How Time Zone Thinking Can Change Your Leadership

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by Soren Eilertsen, Ph.D. June 01, 2015.

Businesses are born and businesses die every day. Each stage of the lifecycle, from start-up to maturity or decline, requires a different time commitment and activity focus of you. Although there is a lot to be said for using managerial muscles and significant time executing on today’s issues, your focus on innovation and reinvention today creates results and success for the business in the longer-term. After all, your main job as a leader is to clarify the future and create meaning for followers.

Each of us has an underlying thinking style that creates a preference in approach and behavior. On one end of the continuum, operational CEOs are often referred to as “professional” management since they are brought in to execute on the vision of the company. They thrive on planning and predictability. On the other end, entrepreneurial CEOs are frequently the visionary founders of the business or they have been brought in to transform an organization in decline. They thrive on change and disruption. What is your style?

While these two archetypes of leaders have different strengths and weaknesses, both face a similar problem: how to spend time in activities that naturally fall on the other end of the spectrum. They lack comfort and patience with the work that must take place to be successful when they go outside their preferred thinking style. This eventually becomes a detriment to the business since both thinking styles and associated activities are needed for the organization to thrive long-term. To make up for this deficiency, board of directors most often recruit CEOs that fall in the middle of the spectrum and can span both ends. Yet, most “middle of the road” CEOs have a limited ability to bridge the spectrum and have trouble at both ends of the continuum. Additionally, they will likely default to an underlying preferred thinking style under pressure.

The solution comes from evolved leaders who are aware of their preferred thinking style and with this awareness will work diligently to make up for their own preference in how they assemble their team, how they approach time, and how they engage in activities. For the CEOs and senior executives who need help with this, engaging the Five Business Time Zones model of leadership can bring new understanding of how they spend their time as well as a design for how they ought to spend their time. Creating awareness around this issue is the first step in breaking out of the “comfort zone” and spending more time focused on where the business needs attention.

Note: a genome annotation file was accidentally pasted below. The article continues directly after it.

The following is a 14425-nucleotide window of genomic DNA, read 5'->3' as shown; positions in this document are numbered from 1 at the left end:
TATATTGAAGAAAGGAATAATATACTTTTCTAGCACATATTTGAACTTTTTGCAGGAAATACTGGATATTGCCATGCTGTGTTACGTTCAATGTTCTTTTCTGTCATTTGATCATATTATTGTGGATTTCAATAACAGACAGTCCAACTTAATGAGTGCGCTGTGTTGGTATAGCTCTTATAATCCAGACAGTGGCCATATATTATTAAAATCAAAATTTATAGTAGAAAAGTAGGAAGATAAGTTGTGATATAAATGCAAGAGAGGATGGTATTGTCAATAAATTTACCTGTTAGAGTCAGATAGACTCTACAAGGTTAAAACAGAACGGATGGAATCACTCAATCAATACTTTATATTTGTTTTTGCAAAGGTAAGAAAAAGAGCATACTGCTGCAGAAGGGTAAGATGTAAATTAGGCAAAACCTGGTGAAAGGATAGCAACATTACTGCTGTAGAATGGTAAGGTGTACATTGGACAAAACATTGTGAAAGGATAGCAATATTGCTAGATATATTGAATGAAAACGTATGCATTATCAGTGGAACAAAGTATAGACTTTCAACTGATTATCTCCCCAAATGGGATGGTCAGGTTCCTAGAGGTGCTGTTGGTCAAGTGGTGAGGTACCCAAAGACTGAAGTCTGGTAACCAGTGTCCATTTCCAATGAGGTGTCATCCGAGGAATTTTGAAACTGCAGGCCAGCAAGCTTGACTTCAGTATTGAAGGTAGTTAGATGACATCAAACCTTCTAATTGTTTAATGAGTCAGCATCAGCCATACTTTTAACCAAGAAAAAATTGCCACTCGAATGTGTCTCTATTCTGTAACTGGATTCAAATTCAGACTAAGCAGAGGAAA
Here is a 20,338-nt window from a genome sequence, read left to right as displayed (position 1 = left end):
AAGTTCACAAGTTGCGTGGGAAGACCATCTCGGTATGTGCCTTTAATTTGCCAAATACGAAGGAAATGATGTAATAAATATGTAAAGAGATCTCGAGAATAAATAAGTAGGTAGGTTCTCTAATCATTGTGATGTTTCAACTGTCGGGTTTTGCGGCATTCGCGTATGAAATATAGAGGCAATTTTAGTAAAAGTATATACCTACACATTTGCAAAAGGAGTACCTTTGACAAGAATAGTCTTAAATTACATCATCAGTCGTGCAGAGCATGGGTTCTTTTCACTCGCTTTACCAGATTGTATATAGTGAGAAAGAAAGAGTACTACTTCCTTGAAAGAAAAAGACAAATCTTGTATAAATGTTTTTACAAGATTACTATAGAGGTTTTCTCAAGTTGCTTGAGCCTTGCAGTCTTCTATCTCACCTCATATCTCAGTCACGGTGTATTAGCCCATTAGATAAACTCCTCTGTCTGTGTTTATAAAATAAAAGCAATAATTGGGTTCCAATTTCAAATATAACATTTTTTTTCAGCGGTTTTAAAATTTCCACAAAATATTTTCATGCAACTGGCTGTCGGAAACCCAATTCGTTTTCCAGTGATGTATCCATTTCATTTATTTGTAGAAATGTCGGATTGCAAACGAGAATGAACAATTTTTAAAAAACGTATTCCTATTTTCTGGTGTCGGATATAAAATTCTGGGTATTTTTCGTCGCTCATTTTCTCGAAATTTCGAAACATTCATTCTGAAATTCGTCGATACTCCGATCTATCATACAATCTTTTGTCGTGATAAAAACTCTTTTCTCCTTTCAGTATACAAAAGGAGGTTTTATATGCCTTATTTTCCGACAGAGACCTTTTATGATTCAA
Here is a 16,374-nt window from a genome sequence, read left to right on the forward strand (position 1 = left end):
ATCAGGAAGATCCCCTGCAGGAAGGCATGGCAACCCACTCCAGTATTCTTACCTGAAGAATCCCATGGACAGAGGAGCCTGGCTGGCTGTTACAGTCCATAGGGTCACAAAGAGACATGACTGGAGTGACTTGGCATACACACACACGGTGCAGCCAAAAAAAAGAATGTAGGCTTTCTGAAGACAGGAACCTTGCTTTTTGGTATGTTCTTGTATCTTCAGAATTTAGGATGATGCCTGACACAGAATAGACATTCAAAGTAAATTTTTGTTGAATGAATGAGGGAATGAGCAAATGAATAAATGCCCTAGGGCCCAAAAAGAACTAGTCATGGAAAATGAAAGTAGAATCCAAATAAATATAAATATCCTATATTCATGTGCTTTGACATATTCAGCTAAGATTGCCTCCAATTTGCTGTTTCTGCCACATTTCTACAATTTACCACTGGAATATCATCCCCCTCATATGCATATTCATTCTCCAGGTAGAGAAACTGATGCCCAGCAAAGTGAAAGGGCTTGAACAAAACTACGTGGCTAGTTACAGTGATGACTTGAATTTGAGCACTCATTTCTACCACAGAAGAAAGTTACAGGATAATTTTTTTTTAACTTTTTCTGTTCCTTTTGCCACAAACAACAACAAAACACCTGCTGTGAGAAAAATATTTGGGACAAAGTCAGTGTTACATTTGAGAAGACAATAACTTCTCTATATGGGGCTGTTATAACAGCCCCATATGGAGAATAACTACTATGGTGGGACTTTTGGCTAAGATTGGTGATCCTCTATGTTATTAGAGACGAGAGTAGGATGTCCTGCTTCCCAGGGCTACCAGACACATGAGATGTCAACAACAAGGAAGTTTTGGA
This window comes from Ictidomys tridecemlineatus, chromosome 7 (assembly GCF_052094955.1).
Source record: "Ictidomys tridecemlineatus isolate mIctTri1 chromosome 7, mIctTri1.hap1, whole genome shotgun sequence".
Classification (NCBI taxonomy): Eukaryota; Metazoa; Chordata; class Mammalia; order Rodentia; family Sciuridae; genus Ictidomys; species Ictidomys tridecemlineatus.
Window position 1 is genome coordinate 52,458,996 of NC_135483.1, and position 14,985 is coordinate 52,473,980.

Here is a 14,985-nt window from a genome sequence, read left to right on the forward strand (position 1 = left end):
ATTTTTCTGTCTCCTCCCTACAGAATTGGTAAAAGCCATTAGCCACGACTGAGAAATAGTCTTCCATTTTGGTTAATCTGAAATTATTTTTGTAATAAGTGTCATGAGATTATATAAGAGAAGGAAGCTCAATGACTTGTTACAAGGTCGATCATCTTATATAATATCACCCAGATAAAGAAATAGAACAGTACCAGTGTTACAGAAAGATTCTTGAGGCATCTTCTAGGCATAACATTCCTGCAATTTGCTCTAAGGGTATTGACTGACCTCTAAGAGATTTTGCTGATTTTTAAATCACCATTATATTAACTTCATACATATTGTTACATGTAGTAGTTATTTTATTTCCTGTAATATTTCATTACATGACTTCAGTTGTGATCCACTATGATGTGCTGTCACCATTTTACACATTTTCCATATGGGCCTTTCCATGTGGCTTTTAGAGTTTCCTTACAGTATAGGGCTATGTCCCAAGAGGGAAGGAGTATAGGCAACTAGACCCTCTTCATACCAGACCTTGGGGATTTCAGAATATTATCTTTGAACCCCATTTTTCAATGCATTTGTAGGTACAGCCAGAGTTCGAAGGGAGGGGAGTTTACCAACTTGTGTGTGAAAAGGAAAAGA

Soren_Eilertsen Time Zones

With the Five Business Times Zone tool, each level, or zone presents a different view into the business, each hosting different “key activities,” “results horizon” and associated “thinking style.” The five zones are: react, execute, improve, innovate and reinvent. They span two polar-opposite dimensions with implications for both the organization and the individual leader. It is important for leaders to be able to cope with thinking styles that run the gamut from a detailed operational and tactical preference at one end to a “big picture” strategic and possibly disruptive preference at the other extreme. The challenge then becomes effectively managing the time component. When does each zone require cultivation and for how long?
An extended version of this article titled “Time Zone Travel” was originally published in the May 2015 issue of USA Today Magazine. This provides guidance on how make time zone thinking change your leadership.

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About the Author:

Soren Eilertsen, Ph.D., works with business leaders to clarify vision, set strategic focus, and develop leadership muscle. Since founding Kollner Group in 1999, he has shaped the success and strategy of numerous for-profit and non-for-profit businesses in a variety of industries. He teaches business strategy as Adjunct Faculty at Pepperdine University’s Graziadio School of Business and Management. For additional information, visit Kollner Group or email Soren.